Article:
The Washington Post recently posted an article about GAO practicing what they preach, especially regarding the gender pay gap and female executive leadership. The GAO boasts 41% of women in senior executive roles, above the government-wide average, and years ahead of the 16% rate in private companies.

By: Lauren Walker Bloem
Lauren is a student at the Humphrey School of Public Affairs, pursuing an MPP in Governance and Human Rights. She works for the PNLC during the school year, and worked at the Government Accountability Office in Washington, DC this past summer.

Friday, July 29, 2016

Award Winning Innovations of Minnesota State Government

In reading a daily news service of government stories nationwide, I was struck by the preponderance of negative stories. Why do we focus so much on what government does wrong when government does so many things right?

On July 21st, the State of Minnesota is going to celebrate ten examples of state government innovation. As the chair of the judging committee for the awards, I can report that MN state government is making great progress. Nearly 70 applications were received from 18 different state agencies demonstrating that our government officials are trying new ways to deliver government services more efficiently and effectively, which made are judging difficult.

We chose three innovations to receive the highest commendation:

· Department of Transportation: Government-to-Government Tribal-State Relations Training
State agencies have long grappled with how to properly communicate, interact and consult with Minnesota’s Tribal Sovereign Nations. Employees of state agencies are mandated by the Governor’s Executive Order 13-10 to consult with the tribes on matters of mutual interest, yet they have not been equipped with the knowledge or skills they need to properly consult. Some agencies hired tribal liaisons to coordinate the work between their agencies and tribal nations. Due to the high demands, many tribal liaisons are overloaded. Alternatively, training for state officials was developed that included content needed to incorporate both the concerns of Minnesota’s Tribal Sovereign Nations and the needs and the requirements of state agencies. The University of Minnesota Duluth partnered with the state to develop the training.
 VIEW VIDEO

· Department of Labor and Industry : PIPELINE Project
The Department of Labor and Industry is integrating and expanding the dual-training and registered apprenticeship system in Minnesota through the industry-based, employer-driven PIPELINE Project. Leveraging Minnesota’s success in registered apprenticeship programs, dual-training programs offer employment, education, and training to deliver industry required skills today for the high-demand, high-wage occupations of tomorrow. Industries included are advanced manufacturing, agriculture, health care services, and information technology. While housed at the Department of Labor and Industry, the PIPELINE Project is directed by employers and their industry representatives.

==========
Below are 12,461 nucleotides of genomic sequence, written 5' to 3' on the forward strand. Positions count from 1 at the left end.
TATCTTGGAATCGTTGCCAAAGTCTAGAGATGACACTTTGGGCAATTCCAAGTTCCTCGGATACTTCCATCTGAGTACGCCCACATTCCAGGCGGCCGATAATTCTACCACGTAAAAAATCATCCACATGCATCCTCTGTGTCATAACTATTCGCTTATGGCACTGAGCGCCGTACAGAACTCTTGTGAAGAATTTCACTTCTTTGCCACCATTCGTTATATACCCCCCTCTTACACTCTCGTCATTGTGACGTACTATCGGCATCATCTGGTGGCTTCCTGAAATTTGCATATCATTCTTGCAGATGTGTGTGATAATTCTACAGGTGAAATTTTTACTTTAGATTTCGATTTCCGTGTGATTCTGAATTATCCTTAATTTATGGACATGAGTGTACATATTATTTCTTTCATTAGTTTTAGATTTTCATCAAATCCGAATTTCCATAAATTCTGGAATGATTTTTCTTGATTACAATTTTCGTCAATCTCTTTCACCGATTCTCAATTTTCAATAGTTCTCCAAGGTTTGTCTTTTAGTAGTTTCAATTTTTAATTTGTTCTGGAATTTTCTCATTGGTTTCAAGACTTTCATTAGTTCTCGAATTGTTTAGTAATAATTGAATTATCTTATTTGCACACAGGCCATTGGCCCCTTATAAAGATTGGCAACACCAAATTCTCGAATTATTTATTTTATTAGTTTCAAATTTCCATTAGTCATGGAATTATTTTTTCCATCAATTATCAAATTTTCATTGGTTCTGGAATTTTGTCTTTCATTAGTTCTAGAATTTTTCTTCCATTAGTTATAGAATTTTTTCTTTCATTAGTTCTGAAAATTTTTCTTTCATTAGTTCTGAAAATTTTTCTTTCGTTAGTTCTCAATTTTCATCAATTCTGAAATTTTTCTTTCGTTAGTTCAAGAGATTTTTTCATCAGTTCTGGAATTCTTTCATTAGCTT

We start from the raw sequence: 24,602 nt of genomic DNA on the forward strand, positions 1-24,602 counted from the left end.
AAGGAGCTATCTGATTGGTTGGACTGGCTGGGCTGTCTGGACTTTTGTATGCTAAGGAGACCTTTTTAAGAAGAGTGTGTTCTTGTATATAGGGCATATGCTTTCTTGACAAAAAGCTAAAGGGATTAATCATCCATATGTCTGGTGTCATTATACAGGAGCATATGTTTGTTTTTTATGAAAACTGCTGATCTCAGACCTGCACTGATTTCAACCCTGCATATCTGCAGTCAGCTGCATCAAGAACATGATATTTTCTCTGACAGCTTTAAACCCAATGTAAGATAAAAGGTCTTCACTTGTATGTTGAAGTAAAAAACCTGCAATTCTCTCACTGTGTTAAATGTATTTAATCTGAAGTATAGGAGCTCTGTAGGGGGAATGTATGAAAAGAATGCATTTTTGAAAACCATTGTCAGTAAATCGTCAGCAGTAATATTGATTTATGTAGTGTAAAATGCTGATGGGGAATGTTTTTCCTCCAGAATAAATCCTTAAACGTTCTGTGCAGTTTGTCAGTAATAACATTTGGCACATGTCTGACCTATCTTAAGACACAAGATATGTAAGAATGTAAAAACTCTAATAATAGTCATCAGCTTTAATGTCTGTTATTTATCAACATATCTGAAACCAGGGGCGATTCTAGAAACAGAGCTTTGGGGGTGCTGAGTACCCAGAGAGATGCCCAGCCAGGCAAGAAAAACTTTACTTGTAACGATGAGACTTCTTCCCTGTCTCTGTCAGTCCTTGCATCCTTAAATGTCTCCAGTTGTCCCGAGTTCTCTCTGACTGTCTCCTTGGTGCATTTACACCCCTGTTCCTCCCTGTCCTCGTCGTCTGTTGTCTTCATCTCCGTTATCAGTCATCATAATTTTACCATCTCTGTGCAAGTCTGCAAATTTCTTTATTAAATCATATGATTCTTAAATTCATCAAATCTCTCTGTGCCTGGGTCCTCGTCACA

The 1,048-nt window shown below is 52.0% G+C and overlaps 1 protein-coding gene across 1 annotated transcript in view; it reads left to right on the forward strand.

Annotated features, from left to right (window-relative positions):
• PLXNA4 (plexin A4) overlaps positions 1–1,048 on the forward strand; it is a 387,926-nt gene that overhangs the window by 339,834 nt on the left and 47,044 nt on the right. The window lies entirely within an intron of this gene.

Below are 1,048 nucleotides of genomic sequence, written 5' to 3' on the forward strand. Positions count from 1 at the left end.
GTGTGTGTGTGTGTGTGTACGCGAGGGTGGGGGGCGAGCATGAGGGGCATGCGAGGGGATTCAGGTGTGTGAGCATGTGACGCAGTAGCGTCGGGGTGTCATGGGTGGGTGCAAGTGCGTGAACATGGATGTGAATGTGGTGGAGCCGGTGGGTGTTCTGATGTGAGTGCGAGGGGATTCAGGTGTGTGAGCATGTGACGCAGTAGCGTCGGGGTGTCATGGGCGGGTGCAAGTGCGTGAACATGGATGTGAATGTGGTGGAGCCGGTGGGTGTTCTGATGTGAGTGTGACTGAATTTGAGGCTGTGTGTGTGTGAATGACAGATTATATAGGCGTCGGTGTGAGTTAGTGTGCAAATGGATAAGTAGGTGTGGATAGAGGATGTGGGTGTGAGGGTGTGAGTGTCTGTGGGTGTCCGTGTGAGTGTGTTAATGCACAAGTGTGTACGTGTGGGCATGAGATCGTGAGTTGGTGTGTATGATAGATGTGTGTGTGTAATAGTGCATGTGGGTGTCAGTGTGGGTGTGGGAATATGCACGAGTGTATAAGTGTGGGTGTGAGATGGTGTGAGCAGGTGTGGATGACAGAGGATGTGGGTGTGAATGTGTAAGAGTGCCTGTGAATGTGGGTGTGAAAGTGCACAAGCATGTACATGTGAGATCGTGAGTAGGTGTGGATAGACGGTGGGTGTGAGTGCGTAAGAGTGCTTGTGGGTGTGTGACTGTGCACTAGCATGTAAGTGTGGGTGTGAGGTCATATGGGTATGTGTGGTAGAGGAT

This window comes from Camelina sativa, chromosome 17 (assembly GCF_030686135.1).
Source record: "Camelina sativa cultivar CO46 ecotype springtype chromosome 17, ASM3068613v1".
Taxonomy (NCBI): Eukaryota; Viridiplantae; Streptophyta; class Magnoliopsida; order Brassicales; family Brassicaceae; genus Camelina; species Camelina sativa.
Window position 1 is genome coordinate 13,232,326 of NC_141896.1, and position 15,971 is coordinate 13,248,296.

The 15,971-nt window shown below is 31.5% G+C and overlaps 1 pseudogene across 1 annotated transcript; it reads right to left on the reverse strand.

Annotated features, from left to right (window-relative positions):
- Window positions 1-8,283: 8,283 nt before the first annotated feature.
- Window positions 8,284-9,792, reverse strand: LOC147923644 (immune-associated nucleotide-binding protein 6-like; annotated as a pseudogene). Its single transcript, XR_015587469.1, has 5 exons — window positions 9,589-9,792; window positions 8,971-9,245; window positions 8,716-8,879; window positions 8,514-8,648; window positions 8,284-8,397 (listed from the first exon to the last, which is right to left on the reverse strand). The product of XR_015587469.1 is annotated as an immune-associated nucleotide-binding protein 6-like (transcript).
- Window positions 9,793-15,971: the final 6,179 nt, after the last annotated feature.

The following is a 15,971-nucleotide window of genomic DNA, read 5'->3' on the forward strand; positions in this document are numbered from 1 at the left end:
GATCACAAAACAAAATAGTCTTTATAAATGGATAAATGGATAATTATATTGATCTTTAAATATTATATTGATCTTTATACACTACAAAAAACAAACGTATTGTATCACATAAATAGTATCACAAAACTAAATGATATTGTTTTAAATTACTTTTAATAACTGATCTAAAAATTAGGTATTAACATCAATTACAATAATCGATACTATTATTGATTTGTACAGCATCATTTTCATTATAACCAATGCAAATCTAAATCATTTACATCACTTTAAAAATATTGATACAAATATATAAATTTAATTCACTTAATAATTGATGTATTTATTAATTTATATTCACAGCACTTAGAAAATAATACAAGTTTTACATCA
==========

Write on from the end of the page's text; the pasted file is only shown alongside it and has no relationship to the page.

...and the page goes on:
VIEW VIDEO

· Department of Transportation: Unmanned Aircraft Systems (UAS) Bridge Inspection Project
The Minnesota Department of Transportation found that Unmanned Aircraft Systems (UAS) for bridge inspection improve safety, provide less disruption to traffic, and reduce work time per bridge from eight to five days. Traditionally, bridge inspections are accomplished by a "snooper truck" that sits on the bridge deck and extends a bucket underneath the bridge. UAS provide inspection detail that replicate the information gleaned through traditional measures, and costs significantly less in equipment and traffic control needs. 
VIEW VIDEO

The following seven innovations were also commended for their creativity, sustainability, and cost-effectiveness:

· An interactive online tool called ParkFinder that helps Minnesotans find a park that has just what they are looking for (e.g. beaches, bike trail, cabins, etc.);

· Design, construction, and restoration of aquatic habitat in the St. Louis River feeding Lake Superior to achieve Great Lakes Water Quality Agreement goals;

· A program for U. S. military Veterans in adult day care that uses songwriting, photography, and performance to entertain audiences, while giving purpose to the veterans;

· A first in the nation Army Compatible Land Use Buffer for Camp Ripley;